You are looking at 1 - 1 of 1 items for
- Author or Editor: Eric Biltonen x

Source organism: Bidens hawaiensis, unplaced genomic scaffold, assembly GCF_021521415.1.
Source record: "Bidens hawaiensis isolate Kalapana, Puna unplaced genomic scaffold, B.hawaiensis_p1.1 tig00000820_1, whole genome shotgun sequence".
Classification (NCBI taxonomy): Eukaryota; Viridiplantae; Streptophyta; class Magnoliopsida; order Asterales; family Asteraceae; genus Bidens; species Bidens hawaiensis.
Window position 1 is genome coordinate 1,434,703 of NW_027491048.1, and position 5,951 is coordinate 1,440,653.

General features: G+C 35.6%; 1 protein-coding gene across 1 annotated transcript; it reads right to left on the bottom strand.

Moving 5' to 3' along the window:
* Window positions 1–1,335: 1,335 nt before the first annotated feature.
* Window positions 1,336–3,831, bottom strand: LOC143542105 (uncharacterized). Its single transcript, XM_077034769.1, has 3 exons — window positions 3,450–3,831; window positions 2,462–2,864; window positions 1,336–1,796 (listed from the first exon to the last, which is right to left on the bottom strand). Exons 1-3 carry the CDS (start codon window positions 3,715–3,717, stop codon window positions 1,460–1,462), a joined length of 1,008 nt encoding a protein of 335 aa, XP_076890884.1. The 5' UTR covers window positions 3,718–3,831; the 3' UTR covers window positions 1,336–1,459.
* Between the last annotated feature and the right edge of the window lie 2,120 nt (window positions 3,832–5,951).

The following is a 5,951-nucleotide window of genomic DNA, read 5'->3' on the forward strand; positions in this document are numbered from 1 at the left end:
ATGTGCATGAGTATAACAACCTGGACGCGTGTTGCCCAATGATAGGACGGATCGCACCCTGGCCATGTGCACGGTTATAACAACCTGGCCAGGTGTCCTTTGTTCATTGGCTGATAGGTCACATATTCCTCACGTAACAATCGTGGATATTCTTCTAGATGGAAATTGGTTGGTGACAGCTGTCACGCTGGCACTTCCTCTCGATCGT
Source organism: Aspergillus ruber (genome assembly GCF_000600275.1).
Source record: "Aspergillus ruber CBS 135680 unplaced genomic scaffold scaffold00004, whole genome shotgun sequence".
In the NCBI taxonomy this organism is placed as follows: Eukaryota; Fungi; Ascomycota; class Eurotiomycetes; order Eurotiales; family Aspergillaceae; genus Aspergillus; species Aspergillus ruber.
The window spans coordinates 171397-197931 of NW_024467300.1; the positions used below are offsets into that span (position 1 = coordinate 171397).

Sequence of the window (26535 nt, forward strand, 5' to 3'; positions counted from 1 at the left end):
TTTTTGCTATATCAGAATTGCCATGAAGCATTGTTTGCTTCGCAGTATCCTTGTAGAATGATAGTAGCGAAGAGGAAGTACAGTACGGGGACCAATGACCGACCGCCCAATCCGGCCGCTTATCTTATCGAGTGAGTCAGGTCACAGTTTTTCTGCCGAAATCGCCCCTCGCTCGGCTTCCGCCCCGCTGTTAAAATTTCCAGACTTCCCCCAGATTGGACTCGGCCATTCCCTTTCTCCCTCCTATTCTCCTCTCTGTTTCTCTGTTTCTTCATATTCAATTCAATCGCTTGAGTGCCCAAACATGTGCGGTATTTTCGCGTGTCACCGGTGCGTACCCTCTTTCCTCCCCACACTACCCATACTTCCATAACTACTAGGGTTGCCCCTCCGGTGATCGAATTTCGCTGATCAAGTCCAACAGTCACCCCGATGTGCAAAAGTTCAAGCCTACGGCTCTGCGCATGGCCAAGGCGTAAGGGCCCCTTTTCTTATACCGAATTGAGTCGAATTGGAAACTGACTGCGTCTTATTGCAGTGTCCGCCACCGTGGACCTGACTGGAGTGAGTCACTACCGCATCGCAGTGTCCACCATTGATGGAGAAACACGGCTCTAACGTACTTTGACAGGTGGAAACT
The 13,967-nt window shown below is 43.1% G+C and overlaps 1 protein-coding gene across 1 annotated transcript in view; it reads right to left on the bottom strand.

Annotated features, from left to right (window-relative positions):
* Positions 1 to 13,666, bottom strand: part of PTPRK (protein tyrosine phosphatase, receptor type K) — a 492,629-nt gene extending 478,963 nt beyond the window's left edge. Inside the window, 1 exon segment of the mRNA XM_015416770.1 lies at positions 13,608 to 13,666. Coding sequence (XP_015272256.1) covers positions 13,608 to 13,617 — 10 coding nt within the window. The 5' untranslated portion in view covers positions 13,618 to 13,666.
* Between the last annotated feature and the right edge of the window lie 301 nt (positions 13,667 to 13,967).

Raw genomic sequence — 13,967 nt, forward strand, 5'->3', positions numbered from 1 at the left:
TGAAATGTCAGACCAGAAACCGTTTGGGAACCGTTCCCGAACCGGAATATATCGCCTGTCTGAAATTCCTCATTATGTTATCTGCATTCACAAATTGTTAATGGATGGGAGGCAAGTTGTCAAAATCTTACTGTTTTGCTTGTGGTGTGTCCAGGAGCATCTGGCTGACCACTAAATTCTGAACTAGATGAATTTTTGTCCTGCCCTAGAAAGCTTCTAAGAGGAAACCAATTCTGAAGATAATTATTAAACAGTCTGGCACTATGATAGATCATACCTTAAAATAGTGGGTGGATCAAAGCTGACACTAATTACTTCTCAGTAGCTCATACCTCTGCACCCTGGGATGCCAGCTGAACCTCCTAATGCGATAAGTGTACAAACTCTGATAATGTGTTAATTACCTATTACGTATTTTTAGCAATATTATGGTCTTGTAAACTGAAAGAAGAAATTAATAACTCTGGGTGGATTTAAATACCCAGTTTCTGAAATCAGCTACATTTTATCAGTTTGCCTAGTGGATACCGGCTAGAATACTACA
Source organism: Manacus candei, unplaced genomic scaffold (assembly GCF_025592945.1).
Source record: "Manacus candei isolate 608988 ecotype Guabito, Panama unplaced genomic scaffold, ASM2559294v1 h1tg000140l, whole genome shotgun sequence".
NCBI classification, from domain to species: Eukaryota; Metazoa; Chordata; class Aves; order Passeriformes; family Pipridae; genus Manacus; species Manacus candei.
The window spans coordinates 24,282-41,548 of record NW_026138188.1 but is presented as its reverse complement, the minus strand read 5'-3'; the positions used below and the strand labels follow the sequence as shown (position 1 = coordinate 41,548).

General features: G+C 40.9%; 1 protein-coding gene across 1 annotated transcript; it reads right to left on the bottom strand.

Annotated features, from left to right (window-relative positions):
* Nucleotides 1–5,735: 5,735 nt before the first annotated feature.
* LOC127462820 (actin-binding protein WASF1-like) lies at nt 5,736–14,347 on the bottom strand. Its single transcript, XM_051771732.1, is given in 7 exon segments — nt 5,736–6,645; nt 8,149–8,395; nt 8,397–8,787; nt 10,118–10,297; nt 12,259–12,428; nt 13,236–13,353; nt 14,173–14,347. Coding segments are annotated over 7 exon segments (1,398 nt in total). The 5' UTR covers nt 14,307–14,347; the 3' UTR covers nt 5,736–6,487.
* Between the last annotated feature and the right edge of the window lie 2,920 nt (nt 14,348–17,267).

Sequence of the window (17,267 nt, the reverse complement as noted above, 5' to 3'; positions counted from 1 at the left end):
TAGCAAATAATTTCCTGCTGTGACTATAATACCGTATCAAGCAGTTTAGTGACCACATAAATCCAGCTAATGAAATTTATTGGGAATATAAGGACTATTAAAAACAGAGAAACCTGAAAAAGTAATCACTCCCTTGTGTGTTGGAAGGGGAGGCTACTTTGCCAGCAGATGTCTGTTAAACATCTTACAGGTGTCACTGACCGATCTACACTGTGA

Chinese hemlock (Tsuga chinensis) exhibits a high level of resistance to the exotic insect hemlock woolly adelgid (HWA; Adelges tsugae) relative to the native and widely planted eastern hemlock (Tsuga canadensis). Furthermore, both chinese and eastern hemlock exhibit similar autecologic and aesthetic characteristics in urban and suburban environments. This study provides a comparative 25-year economic benefit-cost analysis (BCA), tracking estimated establishment and insect control costs for the two tree species. Eastern hemlock survival requires insecticide treatments when growing within the range of HWA. Insect control scenarios used and evaluated in this study include annual horticultural oil spray, biannual horticultural oil spray, biennial imidacloprid soil drench, and no treatment. The chinese hemlock scenario did not include chemical insect control because of the species’ host plant resistance (HPR) to HWA. Benefits were estimated using the U.S. Department of Agriculture, Forest Service’s i-Tree tool, which estimates economic benefits for ecosystem services (expressed in dollars). Benefit–cost ratios (BCRs) were developed using the present value for 25-year benefit and cost streams at 2% and 4% discount rates. Payback periods were also estimated for all options that had a calculated BCR greater than one. The benefit–cost analyses for each insect control scenario were evaluated, compared, and assessed through the lens of market potential. The costs exceed the benefits for all of the eastern hemlock scenarios. The benefits exceed costs for the chinese hemlock scenario. Results suggest that chinese hemlock is a viable alternative to eastern hemlock in view of its HPR and reduced associated costs over time. If chinese hemlock becomes more widely planted, it is expected to produce greater BCRs relative to chemical control options as a result of the lack of required, ongoing insect control treatment costs.